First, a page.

Saturday fifth is the World Environmental Day. The day has been marked since 1972 and makes a good opportunity for the world to honour, help and highlight the environment – from old forests to animals and coral reefs.
Policy adviser Ingrid Rostad in the Norwegian Forum for Development and Environment is responsible for nature and biodiversity and is the co-chair of the major groups and stakeholders facilitating committee in UN Environment Programme. For her, the World Environmental Day is important because it focuses on the combination of environmental challenges we are facing.
– We are in the middle of a nature crisis, a climate crisis and a pollution crisis and a day like this puts the spotlight on important issues we need to address. It puts the environment in the front seat, which we urgently need.
Ingrid marked the day by participating in a high level event in Addis Abeba talking about environmental governance.
- Meeting with colleagues to talk about environmental governance is the perfect way to spend World Environment day since I truly believe that we need to work together to solve the biggest challenges and without strong environmental laws and institutions, we will be unable to protect and restore our planet.
Gender justice: Women as a part of the solution
Mrinalini Rai is the director at Women4Biodiversity. For her, to close the gender gap is important part of the the struggle to save the environment.
– As international and national campaigns to restore degraded landscapes are gaining popularity to address the UN Decade on Restoration, there is a gap that persists at the heart of the ecosystem restoration agenda: the missed attention to the socio-cultural dimensions besides just the biophysical aspect of ecosystems. As such, the gender dimension is largely missed and creates further power imbalances within communities and commonly overlooked in restoration initiatives, says Rai.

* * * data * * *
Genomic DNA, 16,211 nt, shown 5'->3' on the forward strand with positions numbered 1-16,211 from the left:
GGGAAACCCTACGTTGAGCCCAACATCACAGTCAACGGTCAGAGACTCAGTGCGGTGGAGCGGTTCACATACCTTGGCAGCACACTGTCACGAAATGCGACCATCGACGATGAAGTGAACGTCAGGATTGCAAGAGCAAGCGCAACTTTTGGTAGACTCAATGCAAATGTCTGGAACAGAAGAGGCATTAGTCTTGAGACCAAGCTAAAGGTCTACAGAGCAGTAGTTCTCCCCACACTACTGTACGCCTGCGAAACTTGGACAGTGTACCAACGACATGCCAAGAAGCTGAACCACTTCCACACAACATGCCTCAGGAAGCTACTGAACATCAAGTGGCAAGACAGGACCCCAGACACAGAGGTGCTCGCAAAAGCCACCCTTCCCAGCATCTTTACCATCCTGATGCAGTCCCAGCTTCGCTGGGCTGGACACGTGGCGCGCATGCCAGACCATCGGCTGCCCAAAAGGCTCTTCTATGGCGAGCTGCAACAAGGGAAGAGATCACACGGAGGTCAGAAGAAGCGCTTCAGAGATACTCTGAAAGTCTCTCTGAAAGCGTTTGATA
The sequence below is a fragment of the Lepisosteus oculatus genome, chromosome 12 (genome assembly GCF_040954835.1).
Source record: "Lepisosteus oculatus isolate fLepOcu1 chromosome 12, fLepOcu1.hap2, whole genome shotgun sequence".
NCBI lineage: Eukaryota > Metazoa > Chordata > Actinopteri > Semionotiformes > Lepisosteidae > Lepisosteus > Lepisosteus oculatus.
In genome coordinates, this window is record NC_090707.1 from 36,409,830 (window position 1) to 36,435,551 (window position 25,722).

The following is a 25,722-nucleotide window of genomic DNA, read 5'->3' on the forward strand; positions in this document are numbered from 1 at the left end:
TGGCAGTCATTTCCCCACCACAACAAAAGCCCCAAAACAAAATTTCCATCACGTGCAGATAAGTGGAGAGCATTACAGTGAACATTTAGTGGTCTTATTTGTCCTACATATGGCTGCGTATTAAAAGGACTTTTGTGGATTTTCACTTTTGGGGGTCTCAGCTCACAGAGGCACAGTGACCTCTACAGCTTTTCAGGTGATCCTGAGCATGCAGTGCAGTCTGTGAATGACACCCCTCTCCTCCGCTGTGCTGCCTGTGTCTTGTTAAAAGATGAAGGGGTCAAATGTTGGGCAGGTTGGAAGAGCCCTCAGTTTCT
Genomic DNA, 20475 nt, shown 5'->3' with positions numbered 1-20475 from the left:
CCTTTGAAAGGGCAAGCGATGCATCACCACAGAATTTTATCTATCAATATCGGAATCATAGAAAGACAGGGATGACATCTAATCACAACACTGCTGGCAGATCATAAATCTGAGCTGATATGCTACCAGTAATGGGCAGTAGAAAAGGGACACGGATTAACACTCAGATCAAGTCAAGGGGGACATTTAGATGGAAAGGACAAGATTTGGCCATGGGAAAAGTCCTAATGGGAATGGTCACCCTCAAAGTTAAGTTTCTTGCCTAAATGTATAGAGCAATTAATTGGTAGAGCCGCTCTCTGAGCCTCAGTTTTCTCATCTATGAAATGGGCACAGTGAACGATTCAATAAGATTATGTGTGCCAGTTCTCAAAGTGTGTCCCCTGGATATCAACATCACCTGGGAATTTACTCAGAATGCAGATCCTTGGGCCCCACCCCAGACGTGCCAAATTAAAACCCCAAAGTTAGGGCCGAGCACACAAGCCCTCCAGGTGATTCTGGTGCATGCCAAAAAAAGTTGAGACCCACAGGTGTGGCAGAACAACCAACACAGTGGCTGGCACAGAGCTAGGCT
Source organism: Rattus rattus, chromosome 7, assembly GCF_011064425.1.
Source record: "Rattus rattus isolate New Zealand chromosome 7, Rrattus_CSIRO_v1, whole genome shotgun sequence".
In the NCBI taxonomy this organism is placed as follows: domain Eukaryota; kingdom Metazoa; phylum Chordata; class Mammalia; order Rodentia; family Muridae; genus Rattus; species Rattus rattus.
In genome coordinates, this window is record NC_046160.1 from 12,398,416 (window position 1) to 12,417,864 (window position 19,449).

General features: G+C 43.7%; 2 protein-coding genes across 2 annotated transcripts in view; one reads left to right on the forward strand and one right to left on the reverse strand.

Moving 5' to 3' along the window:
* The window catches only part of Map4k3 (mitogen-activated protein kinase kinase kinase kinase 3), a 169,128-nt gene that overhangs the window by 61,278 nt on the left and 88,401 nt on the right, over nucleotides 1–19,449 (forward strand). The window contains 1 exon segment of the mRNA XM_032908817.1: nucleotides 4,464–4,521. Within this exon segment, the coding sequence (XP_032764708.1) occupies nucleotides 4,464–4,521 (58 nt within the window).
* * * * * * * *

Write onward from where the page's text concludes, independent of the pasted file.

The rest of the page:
She points at how this further exacerbates existing inequalities and creates exclusion by design, mostly for vulnerable communities who most depend on the lands being restored.
– As usual gender gaps are pervasive and undermine restoration goals, while gender-responsive actions can deliver results and can tackle not only biodiversity conservation, but also poverty and inequality, she says.
The needs, aspirations, knowledges and capacities of women are still undervalued or ignored, according to Rai.
– Meanwhile access, control and benefits remain widely inequitable though impacts of biodiversity loss, climate change and desertification affect those who are already vulnerable, of which women make half of it, if not more. Their response to these disasters and others, including pandemics are restrictive due to the lack of adequate policies or provisions that lack gender response. Role and responsibilities of women and men and other fractions of society are differentiated, and so are strategies and solutions.
She says the principles and obligations derived from international human rights instruments should guide the legislation and policy processes.